Squeaking or creaking noises coming from your suspension can signal that something is wrong with your car.

Not to mention that this can be particularly distracting whilst you drive over speed bumps and uneven surfaces.

Read on and find out what causes the suspension to creak, how to spot a suspension fault, and what you should do about a creaking suspension.


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Your suspension is an important part of your car which helps you to drive over uneven road surfaces safely.

When certain components wear out, this can cause a creaking sound to come from your suspension.

Be it a broken ball joint, split rubber bushing or faulty coil spring, it is essential you have your suspension looked at if you notice a creaking sound.


What Causes Squeaky Suspension?

When your car’s suspension is functioning well, you should experience a smooth ride.

As your car’s suspension is designed to absorb the vibrations and shocks of driving over uneven ground – like potholes and cobbled streets – you may hear squeaking or creaking if the suspension is wearing out for any of the following reasons.


Lack of Lubrication

Your car’s suspension is made up of several different components, which must be fully lubricated to function properly.

If the shock absorbers wear out due to a fluid leak onto the shock’s body, then you will need to have them replaced to stop the creaking sound.


Rubber Bushings

Similarly, if the rubber bushings get too dry or crack, they will produce a squeaking or creaking sound.

The rubber bushings hold your sway bars tight to the frame, and are used around the anti-roll bars, ball joints, and shock absorbers.

Rubber bushing replacement is a very common advisory on the MOT test.


Ball Joints

The ball joints act as ‘pivot points’ between the suspension and the wheels, allowing them to move freely.

No matter the type of suspension your vehicle uses, these ball joints bear most of the vehicle’s weight, and can easily wear out over time.

The seals can come loose and allow dirt and debris into the system, which can affect lubrication and lead to a noticeable creaking sound.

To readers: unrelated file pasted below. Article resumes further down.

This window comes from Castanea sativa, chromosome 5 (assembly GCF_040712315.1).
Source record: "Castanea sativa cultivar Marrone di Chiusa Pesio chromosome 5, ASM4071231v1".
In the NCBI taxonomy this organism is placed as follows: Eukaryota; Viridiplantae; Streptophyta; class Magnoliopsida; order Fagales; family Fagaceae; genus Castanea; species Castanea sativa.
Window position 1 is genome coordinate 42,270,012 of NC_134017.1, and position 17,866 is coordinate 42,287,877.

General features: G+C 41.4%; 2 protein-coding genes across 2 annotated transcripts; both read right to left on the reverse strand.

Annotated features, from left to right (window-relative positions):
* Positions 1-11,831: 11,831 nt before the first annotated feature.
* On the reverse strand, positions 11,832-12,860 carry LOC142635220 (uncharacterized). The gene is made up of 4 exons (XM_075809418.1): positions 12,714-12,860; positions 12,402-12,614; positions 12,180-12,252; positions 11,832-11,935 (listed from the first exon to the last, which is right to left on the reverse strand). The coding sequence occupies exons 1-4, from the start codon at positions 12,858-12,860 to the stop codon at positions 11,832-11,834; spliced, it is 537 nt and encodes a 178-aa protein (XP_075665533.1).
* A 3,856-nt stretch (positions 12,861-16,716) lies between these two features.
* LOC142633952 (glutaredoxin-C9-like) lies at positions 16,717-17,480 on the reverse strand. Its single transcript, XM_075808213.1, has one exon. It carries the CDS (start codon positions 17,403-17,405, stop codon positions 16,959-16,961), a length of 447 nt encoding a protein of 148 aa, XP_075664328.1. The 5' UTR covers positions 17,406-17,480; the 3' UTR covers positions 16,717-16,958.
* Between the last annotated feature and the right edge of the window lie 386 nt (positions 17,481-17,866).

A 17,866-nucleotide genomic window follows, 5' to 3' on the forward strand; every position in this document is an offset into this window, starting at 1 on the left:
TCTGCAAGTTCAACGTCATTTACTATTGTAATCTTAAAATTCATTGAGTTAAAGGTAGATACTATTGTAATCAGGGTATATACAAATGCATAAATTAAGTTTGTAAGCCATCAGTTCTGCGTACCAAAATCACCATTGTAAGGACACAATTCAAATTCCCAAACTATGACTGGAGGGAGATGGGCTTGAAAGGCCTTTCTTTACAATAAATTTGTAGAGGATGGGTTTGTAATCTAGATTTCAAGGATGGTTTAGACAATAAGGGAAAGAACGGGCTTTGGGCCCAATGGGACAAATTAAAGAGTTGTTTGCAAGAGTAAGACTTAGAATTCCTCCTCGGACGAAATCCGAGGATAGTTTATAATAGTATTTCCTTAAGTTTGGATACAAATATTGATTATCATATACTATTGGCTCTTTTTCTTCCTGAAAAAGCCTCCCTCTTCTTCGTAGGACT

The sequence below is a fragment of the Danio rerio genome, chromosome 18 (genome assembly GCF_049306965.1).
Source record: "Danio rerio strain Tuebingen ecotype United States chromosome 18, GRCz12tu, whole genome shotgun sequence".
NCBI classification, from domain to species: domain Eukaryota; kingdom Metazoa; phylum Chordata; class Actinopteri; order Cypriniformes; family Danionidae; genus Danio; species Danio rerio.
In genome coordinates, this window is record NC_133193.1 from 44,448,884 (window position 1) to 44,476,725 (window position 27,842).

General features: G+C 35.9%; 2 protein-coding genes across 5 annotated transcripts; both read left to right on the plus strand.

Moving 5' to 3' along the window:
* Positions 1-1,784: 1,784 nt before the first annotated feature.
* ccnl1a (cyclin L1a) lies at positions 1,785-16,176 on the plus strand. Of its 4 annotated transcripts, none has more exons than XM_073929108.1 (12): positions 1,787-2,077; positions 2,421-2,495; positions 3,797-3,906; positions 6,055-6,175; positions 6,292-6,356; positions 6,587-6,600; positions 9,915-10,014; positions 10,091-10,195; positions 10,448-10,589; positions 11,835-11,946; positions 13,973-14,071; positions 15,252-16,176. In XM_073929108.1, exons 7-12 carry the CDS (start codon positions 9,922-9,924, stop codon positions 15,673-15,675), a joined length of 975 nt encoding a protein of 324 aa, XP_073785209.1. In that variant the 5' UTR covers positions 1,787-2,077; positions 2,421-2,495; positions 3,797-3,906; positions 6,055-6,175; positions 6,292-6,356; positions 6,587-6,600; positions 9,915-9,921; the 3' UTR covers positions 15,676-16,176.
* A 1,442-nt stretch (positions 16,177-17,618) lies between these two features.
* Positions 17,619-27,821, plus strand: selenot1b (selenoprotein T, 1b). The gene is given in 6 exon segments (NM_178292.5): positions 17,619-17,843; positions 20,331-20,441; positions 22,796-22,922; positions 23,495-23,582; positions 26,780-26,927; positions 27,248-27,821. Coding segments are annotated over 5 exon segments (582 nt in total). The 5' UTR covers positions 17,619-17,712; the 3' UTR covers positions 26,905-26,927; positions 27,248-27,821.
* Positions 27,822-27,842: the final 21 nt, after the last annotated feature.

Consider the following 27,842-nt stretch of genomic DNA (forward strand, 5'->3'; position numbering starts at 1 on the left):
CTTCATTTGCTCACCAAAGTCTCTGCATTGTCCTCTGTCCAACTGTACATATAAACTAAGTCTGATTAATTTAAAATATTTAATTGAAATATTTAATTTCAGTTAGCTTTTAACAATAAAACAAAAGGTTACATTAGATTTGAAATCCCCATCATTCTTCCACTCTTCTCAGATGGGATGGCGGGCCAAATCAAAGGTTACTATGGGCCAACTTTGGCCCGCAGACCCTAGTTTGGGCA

If you notice a knocking noise, poor handling, or uneven tyre wear in addition to these creaking noises, then you should have the ball joints looked at as soon as possible to prevent a serious accident from occuring. 



Coil Spring

The coil spring is responsible for absorbing most of the shock, so it needs to be replaced if it is broken.

The creaking sound will come from the spring’s broken edges rubbing against each other as the suspension moves.

Though the coil spring has a fairly long lifespan, it will wear out eventually.

You may notice that the creaking sound is accompanied by the car sitting lower than usual, meaning it is definitely time to get a new coil spring.


Steering Wheel

An issue with the steering wheel could also be the reason for the squeaking sound.

The steering wheel is attached to the suspension system and has a vital role to play – turning the wheel engages the power steering rack, which then directs your wheels.

A creaking sound coming from the steering wheel could be caused by any of the above reasons, so you should book with a garage at your earliest convenience. 


How Can I Fix a Creaking Suspension?

If your suspension is creaking, then you should have this looked at by a professional mechanic as soon as possible.

Loose bearings, broken shock absorbers and dry bushings can lead to reduced braking efficiency, which could pose a safety risk in the event of an emergency.


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How Much Will It Cost To Fix?